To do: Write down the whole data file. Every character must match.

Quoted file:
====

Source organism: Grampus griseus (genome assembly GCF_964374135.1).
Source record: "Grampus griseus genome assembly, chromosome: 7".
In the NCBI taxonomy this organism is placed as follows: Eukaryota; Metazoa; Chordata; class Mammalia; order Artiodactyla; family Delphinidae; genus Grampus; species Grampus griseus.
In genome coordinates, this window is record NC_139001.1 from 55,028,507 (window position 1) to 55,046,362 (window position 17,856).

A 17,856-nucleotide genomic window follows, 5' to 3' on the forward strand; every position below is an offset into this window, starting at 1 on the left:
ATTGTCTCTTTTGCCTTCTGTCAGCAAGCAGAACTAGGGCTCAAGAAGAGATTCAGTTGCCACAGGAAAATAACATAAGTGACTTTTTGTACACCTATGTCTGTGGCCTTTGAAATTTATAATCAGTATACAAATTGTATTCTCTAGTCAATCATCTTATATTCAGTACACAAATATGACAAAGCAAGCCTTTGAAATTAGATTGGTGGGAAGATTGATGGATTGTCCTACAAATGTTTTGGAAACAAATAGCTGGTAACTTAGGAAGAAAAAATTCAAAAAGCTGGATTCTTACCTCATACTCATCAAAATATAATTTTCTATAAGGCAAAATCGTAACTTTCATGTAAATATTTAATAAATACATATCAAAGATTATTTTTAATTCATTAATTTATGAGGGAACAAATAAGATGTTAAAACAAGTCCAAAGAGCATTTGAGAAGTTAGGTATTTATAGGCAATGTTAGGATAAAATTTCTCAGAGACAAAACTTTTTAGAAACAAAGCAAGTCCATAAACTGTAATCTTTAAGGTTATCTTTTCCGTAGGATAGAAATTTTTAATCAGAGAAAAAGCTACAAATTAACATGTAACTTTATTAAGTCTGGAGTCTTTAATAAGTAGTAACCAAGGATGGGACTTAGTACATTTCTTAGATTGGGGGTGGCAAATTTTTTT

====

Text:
Source organism: Grampus griseus (genome assembly GCF_964374135.1).
Source record: "Grampus griseus genome assembly, chromosome: 7".
In the NCBI taxonomy this organism is placed as follows: Eukaryota; Metazoa; Chordata; class Mammalia; order Artiodactyla; family Delphinidae; genus Grampus; species Grampus griseus.
In genome coordinates, this window is record NC_139001.1 from 55,028,507 (window position 1) to 55,046,362 (window position 17,856).

A 17,856-nucleotide genomic window follows, 5' to 3' on the forward strand; every position below is an offset into this window, starting at 1 on the left:
ATTGTCTCTTTTGCCTTCTGTCAGCAAGCAGAACTAGGGCTCAAGAAGAGATTCAGTTGCCACAGGAAAATAACATAAGTGACTTTTTGTACACCTATGTCTGTGGCCTTTGAAATTTATAATCAGTATACAAATTGTATTCTCTAGTCAATCATCTTATATTCAGTACACAAATATGACAAAGCAAGCCTTTGAAATTAGATTGGTGGGAAGATTGATGGATTGTCCTACAAATGTTTTGGAAACAAATAGCTGGTAACTTAGGAAGAAAAAATTCAAAAAGCTGGATTCTTACCTCATACTCATCAAAATATAATTTTCTATAAGGCAAAATCGTAACTTTCATGTAAATATTTAATAAATACATATCAAAGATTATTTTTAATTCATTAATTTATGAGGGAACAAATAAGATGTTAAAACAAGTCCAAAGAGCATTTGAGAAGTTAGGTATTTATAGGCAATGTTAGGATAAAATTTCTCAGAGACAAAACTTTTTAGAAACAAAGCAAGTCCATAAACTGTAATCTTTAAGGTTATCTTTTCCGTAGGATAGAAATTTTTAATCAGAGAAAAAGCTACAAATTAACATGTAACTTTATTAAGTCTGGAGTCTTTAATAAGTAGTAACCAAGGATGGGACTTAGTACATTTCTTAGATTGGGGGTGGCAAATTTTTTT